by Spencer Pelton
Prior to the start of the Fall semester, CSU faculty Dr's. Jason LaBelle and Rich Adams, along with graduate students Chris Johnston and myself, hosted a “Rendezvous in the Rockies” to showcase our archaeological work in the Mountains and Plains of the Colorado Front Range. Much of the Rendezvous was staged out of a mountain cabin located between Tabernash and Granby, CO, a relaxed setting that facilitated a nightly sharing of ideas and informal conversation. Also in attendance were UC Davis professor, Dr. Bob Bettinger, and Dr. David Hurst Thomas, Curator of the Department of Anthropology at the American Museum of Natural History, and member of the National Academy of the Sciences.
At times during their long and respected careers, both Bettinger and Thomas have conducted research on high altitude adaptations of prehistoric foragers in the arid North American West, Bettinger at high altitude villages in the White Mountains of eastern California and Thomas at similar sites in the Alta Toquima range of central Nevada. Recently added to the body of knowledge concerning high altitude archaeology, is professor Dr. Rich Adams’ research at alpine village sites in the Wind River Range of northern Wyoming.
In line with this legacy of high altitude research, and on the shoulders of Jim Benedict’s work in the region, the Center for Mountains and Plains Archaeology is currently conducting research in the Rollins Pass study area, located along the Continental Divide west of Boulder, Colorado at elevations exceeding 3600 meters in elevation. The study area is an expansive archaeological landscape comprised of 12, sometimes massive animal traps totaling over eight kilometers of rock alignments and close to 200 hunting blinds, as well as a couple of dozen prehistoric campsites and upland task sites associated with the features.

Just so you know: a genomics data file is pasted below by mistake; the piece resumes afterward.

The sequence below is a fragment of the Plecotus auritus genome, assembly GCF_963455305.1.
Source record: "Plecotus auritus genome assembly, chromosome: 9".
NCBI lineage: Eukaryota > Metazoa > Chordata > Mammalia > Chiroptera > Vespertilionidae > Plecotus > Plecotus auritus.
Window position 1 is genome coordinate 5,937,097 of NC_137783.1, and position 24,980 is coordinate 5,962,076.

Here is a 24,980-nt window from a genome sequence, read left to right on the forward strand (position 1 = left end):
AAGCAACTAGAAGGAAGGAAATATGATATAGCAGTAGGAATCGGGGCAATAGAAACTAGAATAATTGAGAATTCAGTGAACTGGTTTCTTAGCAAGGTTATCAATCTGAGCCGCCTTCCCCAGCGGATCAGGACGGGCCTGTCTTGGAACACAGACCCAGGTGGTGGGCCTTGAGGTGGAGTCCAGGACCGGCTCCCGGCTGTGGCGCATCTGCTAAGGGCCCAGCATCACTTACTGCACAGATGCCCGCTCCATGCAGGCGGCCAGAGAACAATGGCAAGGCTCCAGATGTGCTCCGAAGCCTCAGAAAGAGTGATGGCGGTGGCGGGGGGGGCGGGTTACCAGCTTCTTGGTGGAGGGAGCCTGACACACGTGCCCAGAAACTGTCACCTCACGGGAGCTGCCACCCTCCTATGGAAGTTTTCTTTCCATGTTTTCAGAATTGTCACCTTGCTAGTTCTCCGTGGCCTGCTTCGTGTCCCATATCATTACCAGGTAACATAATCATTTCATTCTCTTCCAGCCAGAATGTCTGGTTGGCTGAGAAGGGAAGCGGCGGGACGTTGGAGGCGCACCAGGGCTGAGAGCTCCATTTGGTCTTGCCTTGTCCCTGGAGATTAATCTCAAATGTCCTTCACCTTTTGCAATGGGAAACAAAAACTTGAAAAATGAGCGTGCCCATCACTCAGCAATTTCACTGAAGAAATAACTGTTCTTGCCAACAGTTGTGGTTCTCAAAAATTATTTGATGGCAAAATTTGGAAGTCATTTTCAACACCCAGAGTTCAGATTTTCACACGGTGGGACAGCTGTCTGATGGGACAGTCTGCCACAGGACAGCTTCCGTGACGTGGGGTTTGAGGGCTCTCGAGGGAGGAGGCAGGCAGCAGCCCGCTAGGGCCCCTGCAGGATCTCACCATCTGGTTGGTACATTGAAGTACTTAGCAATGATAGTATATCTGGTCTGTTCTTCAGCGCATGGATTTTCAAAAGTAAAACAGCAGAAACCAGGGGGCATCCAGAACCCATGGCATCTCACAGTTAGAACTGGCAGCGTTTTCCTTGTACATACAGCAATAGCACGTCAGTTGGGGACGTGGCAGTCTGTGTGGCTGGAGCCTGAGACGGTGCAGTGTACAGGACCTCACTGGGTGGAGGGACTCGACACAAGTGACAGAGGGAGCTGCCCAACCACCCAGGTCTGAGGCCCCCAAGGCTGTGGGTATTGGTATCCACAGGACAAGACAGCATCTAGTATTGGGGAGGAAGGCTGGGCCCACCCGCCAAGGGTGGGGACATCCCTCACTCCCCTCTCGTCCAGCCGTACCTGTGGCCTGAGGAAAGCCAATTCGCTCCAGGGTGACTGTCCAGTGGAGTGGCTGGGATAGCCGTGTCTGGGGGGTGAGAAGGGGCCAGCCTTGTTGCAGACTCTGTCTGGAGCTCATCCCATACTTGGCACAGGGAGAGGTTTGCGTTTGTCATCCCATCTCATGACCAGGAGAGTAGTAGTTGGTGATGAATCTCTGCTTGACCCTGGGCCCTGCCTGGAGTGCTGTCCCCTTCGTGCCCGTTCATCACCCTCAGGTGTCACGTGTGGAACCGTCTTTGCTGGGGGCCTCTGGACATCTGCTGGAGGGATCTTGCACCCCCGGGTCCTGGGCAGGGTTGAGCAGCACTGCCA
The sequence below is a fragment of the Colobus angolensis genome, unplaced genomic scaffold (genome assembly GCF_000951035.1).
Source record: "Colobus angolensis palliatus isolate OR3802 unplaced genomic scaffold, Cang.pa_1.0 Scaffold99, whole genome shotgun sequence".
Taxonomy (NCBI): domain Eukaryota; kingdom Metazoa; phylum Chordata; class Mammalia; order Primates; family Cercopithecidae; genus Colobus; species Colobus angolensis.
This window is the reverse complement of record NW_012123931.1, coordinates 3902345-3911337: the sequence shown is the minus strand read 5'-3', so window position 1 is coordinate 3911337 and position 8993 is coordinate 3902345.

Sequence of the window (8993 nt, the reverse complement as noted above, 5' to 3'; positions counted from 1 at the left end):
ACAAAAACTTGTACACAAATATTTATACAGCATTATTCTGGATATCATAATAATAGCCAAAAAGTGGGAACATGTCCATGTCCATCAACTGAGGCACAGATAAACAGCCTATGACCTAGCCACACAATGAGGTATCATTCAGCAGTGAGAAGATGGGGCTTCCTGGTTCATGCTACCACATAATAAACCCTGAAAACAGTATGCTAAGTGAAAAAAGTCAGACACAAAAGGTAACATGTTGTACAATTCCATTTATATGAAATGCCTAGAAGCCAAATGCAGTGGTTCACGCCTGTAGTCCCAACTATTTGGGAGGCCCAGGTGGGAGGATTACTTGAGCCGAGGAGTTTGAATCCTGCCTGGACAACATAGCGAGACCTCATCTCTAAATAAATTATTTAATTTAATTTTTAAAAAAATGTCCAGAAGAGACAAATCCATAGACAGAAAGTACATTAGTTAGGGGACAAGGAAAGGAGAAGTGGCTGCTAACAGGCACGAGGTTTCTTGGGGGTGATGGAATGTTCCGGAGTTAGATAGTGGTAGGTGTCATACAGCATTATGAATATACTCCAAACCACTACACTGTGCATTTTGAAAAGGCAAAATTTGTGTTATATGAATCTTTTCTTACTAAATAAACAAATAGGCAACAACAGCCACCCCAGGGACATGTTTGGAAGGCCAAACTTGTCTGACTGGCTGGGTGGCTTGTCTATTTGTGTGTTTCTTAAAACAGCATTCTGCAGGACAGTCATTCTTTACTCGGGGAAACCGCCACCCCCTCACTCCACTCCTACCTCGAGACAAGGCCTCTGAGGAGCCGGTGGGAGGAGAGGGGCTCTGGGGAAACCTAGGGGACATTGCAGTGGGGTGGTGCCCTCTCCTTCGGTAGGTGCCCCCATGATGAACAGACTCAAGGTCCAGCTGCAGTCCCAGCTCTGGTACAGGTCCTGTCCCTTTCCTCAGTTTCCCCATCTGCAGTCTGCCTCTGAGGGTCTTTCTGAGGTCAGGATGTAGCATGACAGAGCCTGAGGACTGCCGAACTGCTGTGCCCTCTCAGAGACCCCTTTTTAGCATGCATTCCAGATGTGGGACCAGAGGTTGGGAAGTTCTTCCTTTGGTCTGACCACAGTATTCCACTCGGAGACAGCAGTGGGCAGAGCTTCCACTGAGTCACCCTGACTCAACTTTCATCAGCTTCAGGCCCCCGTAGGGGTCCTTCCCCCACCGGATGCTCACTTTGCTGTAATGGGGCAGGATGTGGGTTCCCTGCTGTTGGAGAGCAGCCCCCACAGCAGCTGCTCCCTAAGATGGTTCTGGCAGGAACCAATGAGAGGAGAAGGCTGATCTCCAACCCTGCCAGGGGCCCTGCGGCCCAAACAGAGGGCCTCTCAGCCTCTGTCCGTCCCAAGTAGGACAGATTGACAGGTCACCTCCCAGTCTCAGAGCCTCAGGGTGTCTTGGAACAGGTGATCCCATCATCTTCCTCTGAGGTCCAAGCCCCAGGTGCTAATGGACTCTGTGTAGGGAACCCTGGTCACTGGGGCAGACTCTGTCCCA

Building off of the work of Byron Olson and Jim Benedict, the Center for Mountains and Plains Archaeology (CMPA) has completed three field seasons within the project area and continues to produce publications, conference posters and presentations on the fascinating archaeology located in our own back yard, on the crest of the continent.
Collectively, the body of scholarship concerning prehistoric forager adaptations to high altitude environments challenges modern perceptions of high altitude regions as harsh and uninhabitable landscapes, and replaces it with the notion that, at times during prehistory, the high altitudes of the West were sought after regions, and not just for weekend jaunts to see the fall colors.
Much of the Rendezvous was spent visiting high altitude sites and discussing the diversity of reasons why prehistoric foragers may have tolerated or buffered themselves against such harsh conditions to exploit the alpine tundra for the wide diversity of large game species it contains, including elk, deer, mountain sheep, and, prehistorically, bison.
Coming down from the mountains, the Rendezvous concluded with a visit to one of the largest Paleoindian sites in North America, the Lindenmeier Folsom site, which is located on public natural area north of Fort Collins. Largely for its size (500+ projectile points), antiquity (at least 11,000 years old), and for the diversity of artifacts recovered from the site, which includes rare artifact types such as bone needles and beads, the Lindenmeier site is considered one of the most significant in the country.
For the past few years, Dr. Jason LaBelle has conducted field work in and around the Lindenmeier site, recording and testing hundreds of archaeological sites from all cultural periods within the Soapstone Prairie Natural Area and Red Mountain Open Space. These extensive data sets, together with those being compiled for the high altitudes, are really the center-piece of the CMPA’s current research, which centers upon the integration of multiple landscape-level survey data sets in constructing an understanding of the relationship between prehistoric foragers and the diverse array of environments with which they were afforded in the Colorado Front Range.
The Rendezvous was a chance for the handful of North American archaeologists invested in the study of alpine regions to exchange ideas and compare research approaches in a relaxed, informal setting, and generally attempt to understand a lifeway so very different than our own. Furthermore, it established the CMPA as a burgeoning and legitimate voice on alpine archaeology in North America, and a capable outlet for students and established researchers alike interested in pursuing such work.